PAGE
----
The Start of the Gregorian Calendar: The Missing 10 Days

by AlexandriaIngham

Think the calendar you know has been around forever? Think again! In 1582, the world started switching to the Gregorian calendar but it meant 10 days went missing!

The Gregorian calendar, also referred to as the Christian and Western calendar, is now used all over the world but before October 15, 1582, nobody used it. Before then, they used the Julian Calendar, which was named after the Roman Emperor, Julius Caesar. There is a great history behind this calendar, from losing out on 10 days and Elizabeth I even refusing to allow England to follow it. In fact, it was 1752 that Great Britain finally started following the Gregorian calendar.

The Difference Between the Gregorian and Julian Calendars

Are there really that many differences between the two calendars? Did it really need to be changed?

Pope Gregory XIII decided it was time to change the calendarsBefore 1582, almost the whole world followed the Julian calendar. It was great when it was first created in 45BC. Only 11.5 minutes off the solar calendar, the 11 months of 30/31 days (except February, which was as it is today). The months weren’t exactly as they are now.

You will be forgiven for second-guessing the months September, October, November and December. After all, Sept means seven, Oct is eight, Nov is nine and Dec is 10—why are they months 9-12 and not 7-10? In the original Roman calendar, they were months 7-10, hence their names. In fact July and August were months five and six and were originally known as Quintus and Sextus and were changed in memory of two great Caesars: Julius and Augustus.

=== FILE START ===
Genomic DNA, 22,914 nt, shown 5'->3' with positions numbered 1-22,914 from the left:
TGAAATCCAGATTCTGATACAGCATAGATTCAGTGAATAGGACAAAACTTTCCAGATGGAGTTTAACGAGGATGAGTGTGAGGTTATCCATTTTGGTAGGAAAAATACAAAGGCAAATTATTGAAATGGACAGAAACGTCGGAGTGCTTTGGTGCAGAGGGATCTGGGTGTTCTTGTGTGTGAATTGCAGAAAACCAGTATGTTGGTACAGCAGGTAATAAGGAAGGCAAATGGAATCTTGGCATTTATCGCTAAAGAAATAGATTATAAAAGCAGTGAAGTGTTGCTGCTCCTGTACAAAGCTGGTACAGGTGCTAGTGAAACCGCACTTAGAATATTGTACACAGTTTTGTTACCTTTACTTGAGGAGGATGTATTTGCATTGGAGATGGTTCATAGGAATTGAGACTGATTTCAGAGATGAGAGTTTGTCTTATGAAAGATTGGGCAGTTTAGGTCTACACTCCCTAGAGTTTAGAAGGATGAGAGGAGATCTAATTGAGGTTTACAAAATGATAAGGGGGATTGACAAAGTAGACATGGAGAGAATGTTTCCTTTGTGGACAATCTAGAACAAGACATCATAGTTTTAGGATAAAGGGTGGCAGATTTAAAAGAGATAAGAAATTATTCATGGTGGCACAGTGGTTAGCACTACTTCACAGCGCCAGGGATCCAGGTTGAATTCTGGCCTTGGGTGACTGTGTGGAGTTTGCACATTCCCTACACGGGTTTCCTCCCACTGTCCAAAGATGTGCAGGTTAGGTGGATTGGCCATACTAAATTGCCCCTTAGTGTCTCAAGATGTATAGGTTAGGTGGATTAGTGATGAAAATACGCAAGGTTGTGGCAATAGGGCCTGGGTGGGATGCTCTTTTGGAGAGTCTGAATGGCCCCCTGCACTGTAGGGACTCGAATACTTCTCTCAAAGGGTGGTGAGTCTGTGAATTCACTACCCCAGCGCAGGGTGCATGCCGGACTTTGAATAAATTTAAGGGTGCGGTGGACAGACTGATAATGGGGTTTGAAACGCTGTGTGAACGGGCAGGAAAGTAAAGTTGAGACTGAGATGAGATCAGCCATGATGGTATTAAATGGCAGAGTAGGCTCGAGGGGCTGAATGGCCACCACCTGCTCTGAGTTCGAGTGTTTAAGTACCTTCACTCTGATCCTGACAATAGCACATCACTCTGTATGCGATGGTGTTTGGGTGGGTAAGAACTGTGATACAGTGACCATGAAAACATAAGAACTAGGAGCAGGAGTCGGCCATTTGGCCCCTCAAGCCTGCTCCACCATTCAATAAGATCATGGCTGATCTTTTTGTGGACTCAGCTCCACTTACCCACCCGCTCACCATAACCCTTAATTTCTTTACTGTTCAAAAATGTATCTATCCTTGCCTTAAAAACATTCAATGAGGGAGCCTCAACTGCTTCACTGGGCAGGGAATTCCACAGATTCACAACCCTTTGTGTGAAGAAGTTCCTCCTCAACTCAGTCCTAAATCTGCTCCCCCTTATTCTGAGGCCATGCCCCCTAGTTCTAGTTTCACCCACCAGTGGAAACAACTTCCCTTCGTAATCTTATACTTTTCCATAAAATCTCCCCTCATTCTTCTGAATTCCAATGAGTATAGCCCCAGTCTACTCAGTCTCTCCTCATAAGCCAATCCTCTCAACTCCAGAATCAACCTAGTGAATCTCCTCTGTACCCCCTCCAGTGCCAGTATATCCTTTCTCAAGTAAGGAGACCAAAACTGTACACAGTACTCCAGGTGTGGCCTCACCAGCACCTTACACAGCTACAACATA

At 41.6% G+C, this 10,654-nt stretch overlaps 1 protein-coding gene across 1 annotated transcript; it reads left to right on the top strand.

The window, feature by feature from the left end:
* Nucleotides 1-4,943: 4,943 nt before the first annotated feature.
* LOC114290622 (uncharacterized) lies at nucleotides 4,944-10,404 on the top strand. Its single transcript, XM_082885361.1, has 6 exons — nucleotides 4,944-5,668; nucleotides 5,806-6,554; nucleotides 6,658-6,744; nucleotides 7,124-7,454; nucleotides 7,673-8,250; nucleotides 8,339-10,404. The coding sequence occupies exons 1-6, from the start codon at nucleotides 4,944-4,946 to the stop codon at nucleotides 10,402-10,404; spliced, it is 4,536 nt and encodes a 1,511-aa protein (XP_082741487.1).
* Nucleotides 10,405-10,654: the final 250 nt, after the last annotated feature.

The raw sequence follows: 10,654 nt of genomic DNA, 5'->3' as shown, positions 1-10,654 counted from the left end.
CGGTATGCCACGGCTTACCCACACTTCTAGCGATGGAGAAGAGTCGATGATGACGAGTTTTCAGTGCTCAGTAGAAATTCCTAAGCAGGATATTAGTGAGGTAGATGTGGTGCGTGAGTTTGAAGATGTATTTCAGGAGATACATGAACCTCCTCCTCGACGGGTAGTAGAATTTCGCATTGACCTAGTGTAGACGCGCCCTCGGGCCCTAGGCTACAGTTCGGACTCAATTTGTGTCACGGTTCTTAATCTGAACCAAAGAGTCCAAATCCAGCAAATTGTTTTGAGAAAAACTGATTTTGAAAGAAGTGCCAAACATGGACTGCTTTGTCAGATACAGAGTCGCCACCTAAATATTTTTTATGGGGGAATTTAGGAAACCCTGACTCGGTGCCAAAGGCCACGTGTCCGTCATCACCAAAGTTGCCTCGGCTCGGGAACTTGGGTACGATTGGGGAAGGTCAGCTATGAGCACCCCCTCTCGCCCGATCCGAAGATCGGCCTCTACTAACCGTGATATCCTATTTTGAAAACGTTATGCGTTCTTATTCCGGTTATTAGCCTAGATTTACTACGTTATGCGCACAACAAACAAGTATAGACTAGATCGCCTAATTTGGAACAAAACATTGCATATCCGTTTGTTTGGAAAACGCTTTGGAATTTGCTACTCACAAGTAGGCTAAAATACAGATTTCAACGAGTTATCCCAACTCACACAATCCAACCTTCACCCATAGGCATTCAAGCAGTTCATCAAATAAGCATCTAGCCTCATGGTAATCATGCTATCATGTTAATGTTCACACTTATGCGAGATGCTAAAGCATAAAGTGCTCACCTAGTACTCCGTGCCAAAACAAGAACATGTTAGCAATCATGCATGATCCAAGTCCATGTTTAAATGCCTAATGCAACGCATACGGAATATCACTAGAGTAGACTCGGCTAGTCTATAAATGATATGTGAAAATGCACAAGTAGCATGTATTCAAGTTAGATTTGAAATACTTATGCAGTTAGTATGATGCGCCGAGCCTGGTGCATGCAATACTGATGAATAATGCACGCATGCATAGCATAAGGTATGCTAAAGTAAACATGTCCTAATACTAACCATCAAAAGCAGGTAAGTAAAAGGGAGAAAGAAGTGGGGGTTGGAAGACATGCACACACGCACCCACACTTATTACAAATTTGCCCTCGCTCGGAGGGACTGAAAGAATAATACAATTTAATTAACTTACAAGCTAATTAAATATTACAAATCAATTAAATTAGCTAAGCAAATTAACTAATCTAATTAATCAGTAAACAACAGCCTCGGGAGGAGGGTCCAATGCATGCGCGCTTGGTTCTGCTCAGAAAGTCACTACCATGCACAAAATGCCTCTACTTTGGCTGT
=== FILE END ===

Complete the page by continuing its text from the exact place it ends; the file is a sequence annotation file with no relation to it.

The downside of the Julian calendar is that by 1582 it was 10 days out of line with the solar calendar. Important Christian dates were moving earlier in the year. Easter was traditionally celebrated on the first day of Spring but it started moving into early March and late February. The pope at the time, Pope Gregory XIII had to do something about it.

He issued a papal bull in February 1582 ordering the use of the Gregorian calendar around Europe. It would replace the Julian calendar. It all seems so simple.


The Loss of 10 Days and the Delay of England

England chose to ignore the papal bull at first. It took almost 200 years for them to admit that it was wrong and then needed to start following the new calendar.

Elizabeth I refused to listen to the papal bullBy 1582, Elizabeth had been excommunicated by Pope Pius V and refused to follow orders from Rome. She was the head of the church and would not be told what to do by the Roman Catholic pope. England wasn’t the only country to ignore this papal bull and continued to follow the Julian calendar.

It took almost 200 years for England to finally fall in line. This was during the reign of King George II, who’s parliament issued the British Calendar Act in 1751. The whole of Great Britain would go to sleep on September 2, 1752 and wake up the next day but it would be September 14!

In 1752, England lost 11 days but in 1582 it would have only been 10. Those countries that made the change to the Gregorian calendar went to sleep on October 4 and woke up to find it was October 15. It must have been really disorientating for some people. The clocks going back/forward twice a year is disorientating enough!

The benefit of adding the extra month was that the calendar was out with the solar calendar by just 26 seconds. That would only equate to a day every 3,323 days! Much better than the 11.5 minutes.

The Gregorian Calendar Isn’t Perfect

Do you know when Thanksgiving will fall next year? Most Americans can't hazard a guess to that!

There are some downsides to the Gregorian calendar—more than the months September-December not really making much sense! The main one is that the year cannot be equally split into quarters and halves. There will always be more days in some parts of the year. It also means that the months start on different days—and that changes every year.

It doesn’t seem like much of a weakness now. In fact, if you know the day a date fell on one year, you can usually work out the day of the week it will fall on the next day. Apart from leap years, it is always the next day on.